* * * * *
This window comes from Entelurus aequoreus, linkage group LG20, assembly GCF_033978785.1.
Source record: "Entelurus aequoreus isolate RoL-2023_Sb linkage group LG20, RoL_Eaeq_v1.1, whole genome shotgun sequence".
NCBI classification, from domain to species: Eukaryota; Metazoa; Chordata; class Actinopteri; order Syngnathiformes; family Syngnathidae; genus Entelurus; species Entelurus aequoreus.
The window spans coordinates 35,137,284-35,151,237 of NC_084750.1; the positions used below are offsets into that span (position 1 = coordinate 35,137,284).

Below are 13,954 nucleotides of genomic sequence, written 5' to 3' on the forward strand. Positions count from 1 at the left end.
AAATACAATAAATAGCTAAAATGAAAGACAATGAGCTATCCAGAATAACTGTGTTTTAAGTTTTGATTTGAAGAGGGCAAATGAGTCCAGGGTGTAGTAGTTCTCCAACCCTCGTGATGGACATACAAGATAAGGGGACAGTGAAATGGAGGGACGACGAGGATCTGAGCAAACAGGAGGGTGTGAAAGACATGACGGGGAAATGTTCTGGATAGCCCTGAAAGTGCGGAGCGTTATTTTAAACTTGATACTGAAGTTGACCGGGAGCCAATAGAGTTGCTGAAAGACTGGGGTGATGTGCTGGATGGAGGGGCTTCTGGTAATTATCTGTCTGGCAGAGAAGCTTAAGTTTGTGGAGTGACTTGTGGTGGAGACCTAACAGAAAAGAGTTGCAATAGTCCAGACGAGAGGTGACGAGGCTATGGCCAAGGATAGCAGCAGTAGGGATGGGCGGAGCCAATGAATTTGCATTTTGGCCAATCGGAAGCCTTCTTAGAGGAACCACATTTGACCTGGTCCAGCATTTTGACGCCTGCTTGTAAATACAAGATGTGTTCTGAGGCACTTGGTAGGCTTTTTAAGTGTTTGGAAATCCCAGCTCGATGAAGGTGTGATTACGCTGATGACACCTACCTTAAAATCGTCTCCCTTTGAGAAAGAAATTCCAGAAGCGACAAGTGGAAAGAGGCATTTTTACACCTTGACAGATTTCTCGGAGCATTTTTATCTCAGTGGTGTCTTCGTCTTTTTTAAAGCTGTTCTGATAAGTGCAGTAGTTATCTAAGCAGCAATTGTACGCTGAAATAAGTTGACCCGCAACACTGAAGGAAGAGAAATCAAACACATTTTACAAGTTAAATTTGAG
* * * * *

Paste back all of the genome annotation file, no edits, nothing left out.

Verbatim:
This window comes from Entelurus aequoreus, linkage group LG20, assembly GCF_033978785.1.
Source record: "Entelurus aequoreus isolate RoL-2023_Sb linkage group LG20, RoL_Eaeq_v1.1, whole genome shotgun sequence".
NCBI classification, from domain to species: Eukaryota; Metazoa; Chordata; class Actinopteri; order Syngnathiformes; family Syngnathidae; genus Entelurus; species Entelurus aequoreus.
The window spans coordinates 35,137,284-35,151,237 of NC_084750.1; the positions used below are offsets into that span (position 1 = coordinate 35,137,284).

Below are 13,954 nucleotides of genomic sequence, written 5' to 3' on the forward strand. Positions count from 1 at the left end.
AAATACAATAAATAGCTAAAATGAAAGACAATGAGCTATCCAGAATAACTGTGTTTTAAGTTTTGATTTGAAGAGGGCAAATGAGTCCAGGGTGTAGTAGTTCTCCAACCCTCGTGATGGACATACAAGATAAGGGGACAGTGAAATGGAGGGACGACGAGGATCTGAGCAAACAGGAGGGTGTGAAAGACATGACGGGGAAATGTTCTGGATAGCCCTGAAAGTGCGGAGCGTTATTTTAAACTTGATACTGAAGTTGACCGGGAGCCAATAGAGTTGCTGAAAGACTGGGGTGATGTGCTGGATGGAGGGGCTTCTGGTAATTATCTGTCTGGCAGAGAAGCTTAAGTTTGTGGAGTGACTTGTGGTGGAGACCTAACAGAAAAGAGTTGCAATAGTCCAGACGAGAGGTGACGAGGCTATGGCCAAGGATAGCAGCAGTAGGGATGGGCGGAGCCAATGAATTTGCATTTTGGCCAATCGGAAGCCTTCTTAGAGGAACCACATTTGACCTGGTCCAGCATTTTGACGCCTGCTTGTAAATACAAGATGTGTTCTGAGGCACTTGGTAGGCTTTTTAAGTGTTTGGAAATCCCAGCTCGATGAAGGTGTGATTACGCTGATGACACCTACCTTAAAATCGTCTCCCTTTGAGAAAGAAATTCCAGAAGCGACAAGTGGAAAGAGGCATTTTTACACCTTGACAGATTTCTCGGAGCATTTTTATCTCAGTGGTGTCTTCGTCTTTTTTAAAGCTGTTCTGATAAGTGCAGTAGTTATCTAAGCAGCAATTGTACGCTGAAATAAGTTGACCCGCAACACTGAAGGAAGAGAAATCAAACACATTTTACAAGTTAAATTTGAG